UK Plastics Pact ‘set to eliminate one billion unnecessary single-use items’
Business signatories to WRAP's UK Plastics Pact are set to distribute one billion fewer pieces of "problematic" and unnecessary single-use plastic in 2020 than they did in 2018.
That is according to WRAP’s first annual report on the Pact, which publicly reveals, for the first time, baseline data regarding how much plastic signatory companies were putting onto the market before the Pact’s inception in spring 2018 – while tracking progress towards the Pact’s four targets.
The report reveals that the 127+ members of the pact collectively used 1.1 billion pieces of “problematic” and unnecessary single-use plastic during 2018 – largely in the form of consumer-facing packaging and product parts.
One of the Pact’s core commitments for signatories is to eliminate “problematic” and unnecessary single-use plastic by 2025. WRAP’s latest report reveals strong progress in this area, with one billion fewer items in these categories set to be distributed in 2020 than in 2018. The strongest progress in this space has come from supermarkets, WRAP claims, with most having removed plastic straw multipacks ahead of the Government’s national ban, and all having committed to stop distributing plastic cutlery by the end of 2020.
WRAP also noted strong progress in removing plastic packaging from fresh fruit and vegetables, particularly by Waitrose, Morrisons, Asda and Marks & Spencer (M&S). Supermarkets signed up to the Pact have, to date, taken 3,400 tonnes of plastic packaging and 137.5 million plastic stickers off of their produce lines.
The bigger picture
WRAP’s new report also tracks member progress against the Pact’s three other 2025 targets: making all plastic packaging 100% reusable, recyclable or compostable; achieving recycling and composting rates of 70% or more for packaging, and including 30% recycled content across all packaging.
On the former, the body noticed slow progress. 65% of the plastic packaging put on the market by Pact members was classed as recyclable by the Ellen MacArthur Foundation this year, the same proportion as last year. Materials which businesses are struggling to find recyclable alternatives for include PE and PP films; multi-layer materials; black plastics and PET film. Progress has been better in terms of PVC and polystyrene, which Pact members have vowed to phase out by the end of 2020.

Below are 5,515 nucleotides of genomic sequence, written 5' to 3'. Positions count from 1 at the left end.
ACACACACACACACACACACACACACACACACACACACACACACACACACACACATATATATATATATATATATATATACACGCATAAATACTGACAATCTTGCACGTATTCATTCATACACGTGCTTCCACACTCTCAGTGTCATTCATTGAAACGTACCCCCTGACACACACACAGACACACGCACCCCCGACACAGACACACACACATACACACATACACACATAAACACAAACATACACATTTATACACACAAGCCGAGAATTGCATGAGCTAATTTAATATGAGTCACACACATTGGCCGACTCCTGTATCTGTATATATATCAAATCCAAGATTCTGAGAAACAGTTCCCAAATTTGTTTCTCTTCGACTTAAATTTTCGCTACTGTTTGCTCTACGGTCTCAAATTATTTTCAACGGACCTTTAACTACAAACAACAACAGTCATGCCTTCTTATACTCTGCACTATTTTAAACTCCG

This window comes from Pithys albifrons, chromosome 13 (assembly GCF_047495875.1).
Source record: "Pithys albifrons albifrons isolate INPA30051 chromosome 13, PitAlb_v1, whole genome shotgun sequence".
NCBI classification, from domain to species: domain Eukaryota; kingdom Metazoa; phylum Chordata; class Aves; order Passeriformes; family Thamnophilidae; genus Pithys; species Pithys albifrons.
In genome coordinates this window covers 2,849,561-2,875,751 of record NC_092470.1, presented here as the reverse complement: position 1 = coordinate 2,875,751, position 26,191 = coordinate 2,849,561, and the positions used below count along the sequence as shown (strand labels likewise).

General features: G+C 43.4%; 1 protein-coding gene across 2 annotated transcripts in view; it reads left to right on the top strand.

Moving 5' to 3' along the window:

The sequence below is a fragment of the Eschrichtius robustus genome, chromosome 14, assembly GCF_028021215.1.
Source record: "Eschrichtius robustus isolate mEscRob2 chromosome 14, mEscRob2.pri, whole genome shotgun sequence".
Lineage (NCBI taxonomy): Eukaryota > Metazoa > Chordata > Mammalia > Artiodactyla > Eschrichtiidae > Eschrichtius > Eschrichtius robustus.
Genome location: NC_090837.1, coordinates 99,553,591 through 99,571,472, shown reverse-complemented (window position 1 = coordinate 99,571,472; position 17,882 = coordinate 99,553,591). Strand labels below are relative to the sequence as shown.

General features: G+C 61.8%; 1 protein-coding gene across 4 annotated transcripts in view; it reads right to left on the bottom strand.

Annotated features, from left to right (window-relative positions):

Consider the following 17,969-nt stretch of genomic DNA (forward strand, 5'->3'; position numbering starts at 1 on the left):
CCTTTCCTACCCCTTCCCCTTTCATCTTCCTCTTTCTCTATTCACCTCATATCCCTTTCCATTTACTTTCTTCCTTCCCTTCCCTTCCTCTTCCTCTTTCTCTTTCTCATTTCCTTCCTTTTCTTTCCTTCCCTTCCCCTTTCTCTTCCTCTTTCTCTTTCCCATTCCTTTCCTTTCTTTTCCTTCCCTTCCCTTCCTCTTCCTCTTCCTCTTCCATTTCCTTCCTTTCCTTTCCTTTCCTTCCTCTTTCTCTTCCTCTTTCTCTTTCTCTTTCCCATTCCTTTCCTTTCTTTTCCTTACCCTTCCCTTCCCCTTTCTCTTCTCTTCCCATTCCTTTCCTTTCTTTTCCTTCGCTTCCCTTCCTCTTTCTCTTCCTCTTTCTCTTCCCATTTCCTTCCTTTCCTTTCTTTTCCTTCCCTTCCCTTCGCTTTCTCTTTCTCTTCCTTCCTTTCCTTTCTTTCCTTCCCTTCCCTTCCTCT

As for boosting recycling and composting rates, the report reveals that national recycling rates for plastics now stand at 44%, after years of stagnation between 30-40%. It praises Pact members for joining the On-Pack Recycling Labelling Scheme, with some companies, including Coca-Cola European Partners (CCEP), PepsiCo and Danone going beyond compliance with this scheme in favour of bolder labelling. It additionally notes that retailer members such as Asda and Tesco have implemented measures to help consumers recycle soft plastics in store, and that waste management members have collectively invested more than £93m in domestic recycling infrastructure.
Lastly, with regards to recycled content, WRAP’s report reveals that members, on average, used 10% recycled content in their plastics packaging in 2019, putting them on track for the 2025 target. Some companies have already exceeded the target, including the likes of Highland Spring, Dasani and Dove, while others, like Asda and Procter & Gamble (P&G), are due to exceed it within the next year.
Single-use Plastics: The Business Leadership Inspiration Sessions
Brought to you during edie’s Mission Possible Plastics Week 2020, the Business Leadership Inspiration Sessions offer up an afternoon of three live, interactive webinar presentations and discussions – all dedicated to helping businesses collaborate, innovate and actuate to eliminate single-use plastics.
This exclusive online event, sponsored by PHS Group and Reconomy, is being hosted by the edie editorial team on the afternoon of Thursday 16 January 2020. Registrants will gain access to three live and interactive webinar sessions: a Q&A debate (1pm–1.45pm); a selection of best-practice case studies (2pm–3pm); and a 45-minute masterclass (3.15pm–4pm).
Full information and free registration can be found here.
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